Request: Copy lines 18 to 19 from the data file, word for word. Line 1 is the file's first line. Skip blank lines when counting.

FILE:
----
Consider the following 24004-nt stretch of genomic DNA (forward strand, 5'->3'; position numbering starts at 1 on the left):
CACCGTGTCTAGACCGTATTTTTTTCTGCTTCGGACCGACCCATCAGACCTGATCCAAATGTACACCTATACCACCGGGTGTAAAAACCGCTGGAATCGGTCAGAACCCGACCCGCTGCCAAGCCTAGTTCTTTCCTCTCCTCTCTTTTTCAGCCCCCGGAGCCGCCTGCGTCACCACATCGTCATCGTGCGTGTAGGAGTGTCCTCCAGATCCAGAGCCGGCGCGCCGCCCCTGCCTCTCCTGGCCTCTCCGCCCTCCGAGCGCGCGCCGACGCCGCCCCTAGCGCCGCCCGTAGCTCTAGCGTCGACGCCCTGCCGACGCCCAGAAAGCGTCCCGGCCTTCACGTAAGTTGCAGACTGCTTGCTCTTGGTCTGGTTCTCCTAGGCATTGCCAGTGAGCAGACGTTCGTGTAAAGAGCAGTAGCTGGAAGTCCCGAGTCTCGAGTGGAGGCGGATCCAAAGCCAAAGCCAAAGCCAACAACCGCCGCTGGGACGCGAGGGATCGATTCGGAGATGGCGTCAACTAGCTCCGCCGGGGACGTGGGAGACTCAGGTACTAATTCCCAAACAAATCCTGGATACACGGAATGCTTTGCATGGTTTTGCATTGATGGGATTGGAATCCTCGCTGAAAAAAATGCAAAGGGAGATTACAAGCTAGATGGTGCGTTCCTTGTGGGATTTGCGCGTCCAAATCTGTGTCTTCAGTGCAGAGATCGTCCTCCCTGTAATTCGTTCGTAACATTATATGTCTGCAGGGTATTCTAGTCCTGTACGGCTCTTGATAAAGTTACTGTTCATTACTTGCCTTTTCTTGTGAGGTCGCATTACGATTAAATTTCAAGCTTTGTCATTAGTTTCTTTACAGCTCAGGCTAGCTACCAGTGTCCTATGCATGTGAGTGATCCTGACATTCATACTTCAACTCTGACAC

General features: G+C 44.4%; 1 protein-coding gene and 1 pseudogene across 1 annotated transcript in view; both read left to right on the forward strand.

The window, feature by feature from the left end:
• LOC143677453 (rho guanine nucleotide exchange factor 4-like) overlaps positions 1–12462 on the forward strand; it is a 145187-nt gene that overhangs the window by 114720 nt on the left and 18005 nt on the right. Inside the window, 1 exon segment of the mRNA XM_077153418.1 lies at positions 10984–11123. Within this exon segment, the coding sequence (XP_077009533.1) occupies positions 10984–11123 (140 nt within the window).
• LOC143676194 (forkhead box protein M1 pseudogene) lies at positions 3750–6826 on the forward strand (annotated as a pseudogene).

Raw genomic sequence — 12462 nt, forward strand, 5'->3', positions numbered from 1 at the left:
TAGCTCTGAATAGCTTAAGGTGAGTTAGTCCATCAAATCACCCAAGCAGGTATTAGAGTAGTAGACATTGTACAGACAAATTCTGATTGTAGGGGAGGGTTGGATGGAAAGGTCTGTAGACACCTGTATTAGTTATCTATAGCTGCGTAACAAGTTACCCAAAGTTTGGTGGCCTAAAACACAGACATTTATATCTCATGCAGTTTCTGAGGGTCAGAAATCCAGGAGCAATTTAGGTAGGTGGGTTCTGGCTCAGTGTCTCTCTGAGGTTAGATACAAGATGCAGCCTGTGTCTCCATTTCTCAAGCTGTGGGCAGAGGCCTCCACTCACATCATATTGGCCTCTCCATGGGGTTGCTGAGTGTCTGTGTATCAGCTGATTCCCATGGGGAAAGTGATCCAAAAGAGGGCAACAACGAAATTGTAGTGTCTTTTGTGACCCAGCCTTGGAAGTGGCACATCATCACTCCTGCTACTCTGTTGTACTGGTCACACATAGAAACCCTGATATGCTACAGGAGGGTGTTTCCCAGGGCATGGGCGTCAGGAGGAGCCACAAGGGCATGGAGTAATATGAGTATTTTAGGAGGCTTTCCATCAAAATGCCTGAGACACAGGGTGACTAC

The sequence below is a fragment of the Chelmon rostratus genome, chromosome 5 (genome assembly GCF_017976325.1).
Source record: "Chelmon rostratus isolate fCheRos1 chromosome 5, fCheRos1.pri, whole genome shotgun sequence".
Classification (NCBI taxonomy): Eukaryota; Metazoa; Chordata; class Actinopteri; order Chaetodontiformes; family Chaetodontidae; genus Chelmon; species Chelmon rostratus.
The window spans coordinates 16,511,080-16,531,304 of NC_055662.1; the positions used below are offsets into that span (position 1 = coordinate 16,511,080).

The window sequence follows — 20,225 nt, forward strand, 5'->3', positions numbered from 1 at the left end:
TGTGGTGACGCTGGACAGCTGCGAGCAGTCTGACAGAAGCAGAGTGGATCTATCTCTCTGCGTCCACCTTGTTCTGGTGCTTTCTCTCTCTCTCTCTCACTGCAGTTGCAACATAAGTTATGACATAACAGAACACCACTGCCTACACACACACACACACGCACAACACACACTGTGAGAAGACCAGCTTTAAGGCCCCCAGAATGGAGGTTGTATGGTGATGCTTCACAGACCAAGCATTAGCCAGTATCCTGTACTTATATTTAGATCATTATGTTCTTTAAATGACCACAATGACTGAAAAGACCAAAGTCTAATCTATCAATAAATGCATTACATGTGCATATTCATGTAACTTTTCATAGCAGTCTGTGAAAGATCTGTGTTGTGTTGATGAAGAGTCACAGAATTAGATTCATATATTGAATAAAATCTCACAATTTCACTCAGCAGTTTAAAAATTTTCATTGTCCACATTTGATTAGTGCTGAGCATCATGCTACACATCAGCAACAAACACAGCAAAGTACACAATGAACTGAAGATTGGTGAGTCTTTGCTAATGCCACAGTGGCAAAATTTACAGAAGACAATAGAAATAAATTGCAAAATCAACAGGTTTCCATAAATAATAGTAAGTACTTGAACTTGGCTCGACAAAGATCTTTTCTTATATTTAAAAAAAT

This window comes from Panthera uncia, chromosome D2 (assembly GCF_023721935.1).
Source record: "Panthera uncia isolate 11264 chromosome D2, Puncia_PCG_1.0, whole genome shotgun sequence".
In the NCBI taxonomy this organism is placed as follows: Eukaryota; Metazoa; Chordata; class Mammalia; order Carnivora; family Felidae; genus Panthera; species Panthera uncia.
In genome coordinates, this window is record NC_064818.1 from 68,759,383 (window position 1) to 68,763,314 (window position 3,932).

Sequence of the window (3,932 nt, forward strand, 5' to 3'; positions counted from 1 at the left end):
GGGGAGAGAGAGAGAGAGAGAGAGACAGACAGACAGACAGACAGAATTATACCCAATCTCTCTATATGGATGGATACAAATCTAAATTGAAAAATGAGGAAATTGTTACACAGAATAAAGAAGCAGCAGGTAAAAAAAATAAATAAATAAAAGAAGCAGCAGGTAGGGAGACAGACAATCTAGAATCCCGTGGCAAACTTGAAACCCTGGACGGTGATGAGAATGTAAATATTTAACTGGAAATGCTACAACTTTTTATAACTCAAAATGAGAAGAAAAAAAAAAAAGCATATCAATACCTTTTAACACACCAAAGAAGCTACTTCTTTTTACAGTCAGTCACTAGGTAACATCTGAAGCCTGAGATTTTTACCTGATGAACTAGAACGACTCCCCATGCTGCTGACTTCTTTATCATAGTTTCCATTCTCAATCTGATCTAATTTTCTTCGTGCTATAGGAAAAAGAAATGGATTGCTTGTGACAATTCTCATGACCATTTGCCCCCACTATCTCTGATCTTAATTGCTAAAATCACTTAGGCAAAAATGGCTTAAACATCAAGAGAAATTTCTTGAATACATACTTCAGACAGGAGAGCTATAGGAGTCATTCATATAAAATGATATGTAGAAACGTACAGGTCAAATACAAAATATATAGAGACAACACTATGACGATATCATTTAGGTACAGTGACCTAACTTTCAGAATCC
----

In genome coordinates, this window is record NC_064818.1 from 68,759,383 (window position 1) to 68,763,314 (window position 3,932).

Sequence of the window (3,932 nt, forward strand, 5' to 3'; positions counted from 1 at the left end):